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dc.contributor.advisorRege, Aunshul
dc.creatorBleiman, Rachel
dc.date.accessioned2020-09-18T15:44:50Z
dc.date.available2020-09-18T15:44:50Z
dc.date.issued2020
dc.identifier.urihttp://hdl.handle.net/20.500.12613/382
dc.description.abstractWhile security technology can be nearly impenetrable, the people behind the computer screens are often easily manipulated, which makes the human factor the biggest threat to cybersecurity. This study examined whether college students disclosed private information about themselves, and what type of information they shared. The study utilized pretexting, in which attackers impersonate individuals in certain roles and often involves extensive research to ensure credibility. The goal of pretexting is to create situations where individuals feel safe releasing information that they otherwise might not. The pretexts used for this study were based on the natural inclination to help, where people tend to want to help those in need, and reciprocity, where people tend to return favors given to them. Participants (N=51) answered survey questions that they thought were for a good cause or that would result in a reward. This survey asked for increasingly sensitive information that could be used maliciously to gain access to identification, passwords, or security questions. Upon completing the survey, participants were debriefed on the true nature of the study and were interviewed about why they were willing to share information via the survey. Some of the most commonly skipped questions included “Student ID number” and “What is your mother’s maiden name?”. General themes identified from the interviews included the importance of similarities between the researcher and the subject, the researcher’s adherence to the character role, the subject’s awareness of question sensitivity, and the overall differences between online and offline disclosure. Findings suggest that college students are more likely to disclose private information if the attacker shares a similar trait with the target or if the attacker adheres to the character role they are impersonating. Additionally, this study sheds light on the research limitations, emphasizes the relevance of the human factor in security and privacy, and offers recommendations for future research.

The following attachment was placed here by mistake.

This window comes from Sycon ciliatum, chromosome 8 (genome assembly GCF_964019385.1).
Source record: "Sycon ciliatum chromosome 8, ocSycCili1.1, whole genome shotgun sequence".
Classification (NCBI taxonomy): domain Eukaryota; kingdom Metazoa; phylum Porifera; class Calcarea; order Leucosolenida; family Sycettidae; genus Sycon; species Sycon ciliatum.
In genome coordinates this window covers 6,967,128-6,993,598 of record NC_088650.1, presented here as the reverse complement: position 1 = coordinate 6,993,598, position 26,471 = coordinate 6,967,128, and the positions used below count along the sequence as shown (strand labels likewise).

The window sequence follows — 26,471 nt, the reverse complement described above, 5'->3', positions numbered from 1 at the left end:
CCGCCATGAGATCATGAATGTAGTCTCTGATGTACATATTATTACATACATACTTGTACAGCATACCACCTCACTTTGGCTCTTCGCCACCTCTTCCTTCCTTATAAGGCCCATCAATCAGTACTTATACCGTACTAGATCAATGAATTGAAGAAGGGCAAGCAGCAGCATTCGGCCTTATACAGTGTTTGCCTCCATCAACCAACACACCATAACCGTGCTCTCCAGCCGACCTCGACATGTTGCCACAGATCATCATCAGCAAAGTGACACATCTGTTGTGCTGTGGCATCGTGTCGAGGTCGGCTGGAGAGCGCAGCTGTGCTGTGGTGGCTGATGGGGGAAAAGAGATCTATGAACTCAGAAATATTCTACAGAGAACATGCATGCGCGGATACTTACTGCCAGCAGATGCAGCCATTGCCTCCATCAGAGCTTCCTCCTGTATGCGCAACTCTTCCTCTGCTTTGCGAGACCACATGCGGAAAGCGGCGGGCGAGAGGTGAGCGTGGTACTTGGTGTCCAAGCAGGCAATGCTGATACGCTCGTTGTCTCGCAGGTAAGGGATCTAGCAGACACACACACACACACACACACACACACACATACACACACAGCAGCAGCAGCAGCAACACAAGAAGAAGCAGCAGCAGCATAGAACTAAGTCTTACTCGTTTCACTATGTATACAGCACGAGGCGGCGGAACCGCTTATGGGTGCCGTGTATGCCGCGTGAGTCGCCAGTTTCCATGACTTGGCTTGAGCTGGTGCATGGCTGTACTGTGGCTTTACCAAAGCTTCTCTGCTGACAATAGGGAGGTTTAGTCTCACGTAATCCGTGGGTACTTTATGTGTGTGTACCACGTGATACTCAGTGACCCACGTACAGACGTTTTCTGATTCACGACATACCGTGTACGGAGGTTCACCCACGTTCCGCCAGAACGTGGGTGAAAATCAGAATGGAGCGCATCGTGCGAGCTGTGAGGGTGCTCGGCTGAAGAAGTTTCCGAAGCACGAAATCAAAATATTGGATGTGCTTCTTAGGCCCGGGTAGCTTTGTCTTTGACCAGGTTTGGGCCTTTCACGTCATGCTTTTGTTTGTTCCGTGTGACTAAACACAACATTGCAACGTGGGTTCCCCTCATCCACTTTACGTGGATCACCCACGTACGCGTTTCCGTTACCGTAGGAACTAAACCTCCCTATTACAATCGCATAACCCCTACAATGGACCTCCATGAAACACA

dc.format.extent10 pages
dc.languageEnglish
dc.language.isoeng
dc.publisherTemple University. Libraries
dc.relation.ispartofHonors Scholar Projects
dc.rightsIN COPYRIGHT- This Rights Statement can be used for an Item that is in copyright. Using this statement implies that the organization making this Item available has determined that the Item is in copyright and either is the rights-holder, has obtained permission from the rights-holder(s) to make their Work(s) available, or makes the Item available under an exception or limitation to copyright (including Fair Use) that entitles it to make the Item available.
dc.rights.urihttp://rightsstatements.org/vocab/InC/1.0/
dc.subjectSocial engineering
dc.subjectInformation technology--Security measures
dc.subjectPretexting
dc.titleAn Examination in Social Engineering: The Susceptibility of Disclosing Private Security Information in College Students
dc.typeText
dc.type.genreResearch project
dc.contributor.groupTemple University. Honors Program
dc.description.departmentCriminal Justice
dc.relation.doihttp://dx.doi.org/10.34944/dspace/365
dc.ada.noteFor Americans with Disabilities Act (ADA) accommodation, including help with reading this content, please contact scholarshare@temple.edu
dc.description.schoolcollegeTemple University. College of Liberal Arts
dc.description.degreeB.A.
dc.description.degreegrantorTemple University
dc.temple.creatorBleiman, Rachel
refterms.dateFOA2020-09-18T15:44:50Z


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